A Quantum Scaling Challenge

A quick look at the comparative funding for UK companies vs American (North-American) I think its fair to say there is an order of magnitude difference in funding. Sure – its not always an apples and apples comparison. Companies in the US are getting funding in the hundreds or high tens of millions but in the UK companies are getting a few million. There is a wealth of difference in being to attract the kind of talent required to compete at the lower end of the scale. If Microsoft is paying its Software Engineering grads more than $100K right out of college, it is paying its highly prized Quantum People more (We talked to a few and won’t mention salaries but lets say “Very Competitive”), and that means any start-up needs deep pockets to compete to get the brightest people in the room.

The UK could be seeing a self fulfilling prophecy. Without a critical mass with which to further drive momentum and garner further support it will hit the rocks.

Quantum Hope

Although there is a glimmer of hope. Some of what has been built so far from the likes of Riverlane (Cambridge) seems to be extremely good value for money (based on their investment). Same for the likes of Cambridge Quantum Computing who are positioning themselves in such as way as to be platform agnostic with their tool-sets. There are are even consulting companies which have sprung up, which also add to the quantum computing landscape further entrenching industry with academia.

Quantum Funding no doubt will be hard to sustain in this environment and the UK presents I think some of the best bang for the buck in terms of investment. Salaries are more modest and real estate is cheaper (no competing with Mountain View or Toronto prices). There is also the backing of some of the largest and best research universities (a la Oxbridge) around providing a huge talent pool. Therefore we believe that modest sustainable investment will likely ensure the success of the whole Quantum space. Whether that leads to platforms that can compete with the rest of the world remains to be seen, but what is worse would be a Darwinian struggle where funded companies are left to die on the rocks meaning the UK has no skin in the Quantum game at all.

But that means investment needs to be sustained because it would be foolish to starve these companies right now when the potential to build a future quantum technology base for the UK is already there and happening. If we do not continue to invest then we risk losing any advantage or footing that we already have and the UK be compelled to be building apps while the Americans and Canadians build the infrastructure that all those apps run on and therefore will be the gate-keeper and forever maintain that dominance.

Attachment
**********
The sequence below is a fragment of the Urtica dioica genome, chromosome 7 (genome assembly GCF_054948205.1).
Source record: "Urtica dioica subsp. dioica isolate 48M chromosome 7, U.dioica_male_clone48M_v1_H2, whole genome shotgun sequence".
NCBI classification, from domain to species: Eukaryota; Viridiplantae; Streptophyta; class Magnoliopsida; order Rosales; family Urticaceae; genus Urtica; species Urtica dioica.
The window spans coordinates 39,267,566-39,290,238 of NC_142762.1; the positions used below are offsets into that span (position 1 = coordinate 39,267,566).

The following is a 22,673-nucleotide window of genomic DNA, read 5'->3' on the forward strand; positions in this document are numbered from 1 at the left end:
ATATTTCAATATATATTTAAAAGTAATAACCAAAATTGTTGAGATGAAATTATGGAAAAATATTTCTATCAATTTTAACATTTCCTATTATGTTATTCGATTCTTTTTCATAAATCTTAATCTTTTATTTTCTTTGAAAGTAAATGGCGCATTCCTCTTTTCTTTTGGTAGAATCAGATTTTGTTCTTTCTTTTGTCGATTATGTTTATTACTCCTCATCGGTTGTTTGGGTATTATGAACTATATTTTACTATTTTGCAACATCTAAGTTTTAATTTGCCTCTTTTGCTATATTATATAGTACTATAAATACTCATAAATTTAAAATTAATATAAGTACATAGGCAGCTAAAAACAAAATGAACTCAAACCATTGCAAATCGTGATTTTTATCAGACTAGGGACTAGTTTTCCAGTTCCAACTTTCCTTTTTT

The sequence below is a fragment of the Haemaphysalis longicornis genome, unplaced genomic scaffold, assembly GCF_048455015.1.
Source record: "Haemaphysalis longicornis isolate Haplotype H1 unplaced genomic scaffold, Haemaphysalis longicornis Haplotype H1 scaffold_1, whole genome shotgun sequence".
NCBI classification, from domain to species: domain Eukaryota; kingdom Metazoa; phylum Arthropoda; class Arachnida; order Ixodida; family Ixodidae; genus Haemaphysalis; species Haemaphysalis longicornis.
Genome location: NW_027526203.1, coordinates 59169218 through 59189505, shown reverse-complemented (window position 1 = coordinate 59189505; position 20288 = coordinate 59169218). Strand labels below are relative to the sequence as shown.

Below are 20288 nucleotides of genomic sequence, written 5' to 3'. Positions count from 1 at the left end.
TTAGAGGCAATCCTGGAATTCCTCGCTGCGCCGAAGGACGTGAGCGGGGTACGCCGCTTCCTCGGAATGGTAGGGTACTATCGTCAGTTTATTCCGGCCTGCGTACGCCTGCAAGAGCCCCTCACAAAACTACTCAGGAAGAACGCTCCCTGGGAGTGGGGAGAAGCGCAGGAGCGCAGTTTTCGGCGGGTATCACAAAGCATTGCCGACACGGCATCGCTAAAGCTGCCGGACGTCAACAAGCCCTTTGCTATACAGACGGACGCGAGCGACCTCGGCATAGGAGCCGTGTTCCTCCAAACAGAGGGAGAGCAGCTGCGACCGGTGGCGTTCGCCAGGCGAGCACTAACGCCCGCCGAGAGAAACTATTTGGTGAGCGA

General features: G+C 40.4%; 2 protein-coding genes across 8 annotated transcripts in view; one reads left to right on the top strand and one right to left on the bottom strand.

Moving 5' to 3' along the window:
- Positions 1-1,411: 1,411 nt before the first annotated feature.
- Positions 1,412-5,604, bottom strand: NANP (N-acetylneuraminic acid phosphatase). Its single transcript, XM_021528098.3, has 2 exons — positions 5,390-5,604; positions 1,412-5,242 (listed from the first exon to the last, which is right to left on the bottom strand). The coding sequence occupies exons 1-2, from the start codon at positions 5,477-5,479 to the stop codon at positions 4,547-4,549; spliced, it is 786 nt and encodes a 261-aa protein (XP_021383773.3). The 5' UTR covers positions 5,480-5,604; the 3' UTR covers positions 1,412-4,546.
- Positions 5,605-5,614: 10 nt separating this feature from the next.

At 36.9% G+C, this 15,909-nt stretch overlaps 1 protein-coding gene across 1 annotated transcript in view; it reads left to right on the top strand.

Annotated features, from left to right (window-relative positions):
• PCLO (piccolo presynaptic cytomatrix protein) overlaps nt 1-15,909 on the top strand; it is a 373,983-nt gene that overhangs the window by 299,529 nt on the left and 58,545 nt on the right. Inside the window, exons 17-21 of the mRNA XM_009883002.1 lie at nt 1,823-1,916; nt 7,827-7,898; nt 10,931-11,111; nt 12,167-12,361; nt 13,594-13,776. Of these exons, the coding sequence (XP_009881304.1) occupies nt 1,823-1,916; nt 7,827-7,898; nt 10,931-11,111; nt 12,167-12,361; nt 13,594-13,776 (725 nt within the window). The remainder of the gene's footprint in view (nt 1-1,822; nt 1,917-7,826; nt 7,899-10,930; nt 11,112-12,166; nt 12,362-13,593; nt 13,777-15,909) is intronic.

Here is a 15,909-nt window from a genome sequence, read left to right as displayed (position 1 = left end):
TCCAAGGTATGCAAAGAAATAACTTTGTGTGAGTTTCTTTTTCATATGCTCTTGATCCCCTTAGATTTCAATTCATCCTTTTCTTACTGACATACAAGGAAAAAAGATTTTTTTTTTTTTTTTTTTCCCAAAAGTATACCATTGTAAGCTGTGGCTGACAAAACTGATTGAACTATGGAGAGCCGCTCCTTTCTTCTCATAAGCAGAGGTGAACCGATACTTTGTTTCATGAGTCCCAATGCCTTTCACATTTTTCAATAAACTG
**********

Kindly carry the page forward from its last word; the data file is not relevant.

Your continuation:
Support for UK’s Deep Tech

The UK now has a chance to show that it does support deep tech and will ensure that the purported advantages of Quantum Computing can benefit the wider community. Because if it doesn’t and allows the field to be furloughed there is a every chance it never comes back.

Of course the elephant in the room is who pays for the developments and so far there have been a mix of institutional investors and some government funds.

Total investment through the National Quantum Technologies Programme will pass a major £1 billion investment milestone since its inception in 2014. The investment has secured the UK’s status as a world-leader in quantum science and technologies, keeping pace with the US and China.

The past investment may not be enough. Bridging the gap between venture funds that have been brave enough to the step into the Quantum space, who now may reconsider follow on funding, needs to be bridged. Who will plug that gap now?

Lets see whether the UK will reach its ambition to invest 2.4% of GDP on research and development by 2027. We are watching closely.

Keep Calm and Keep Invested

Sadly we have been here before and allowed great British companies to be taken over, sold or dwindle away. Of course there have been a few great successes such as ARM (the RISC based processor designer) which is integral to much of the electronics we use today. The British should think like the Americans and realise that a thriving Quantum Computing sector will spin off all kinds of benefits and yes that means keep funding when other priorities come up. For if the UK doesn’t invest in its future you can be sure the Americans, Canadians, Chinese and Japanese are.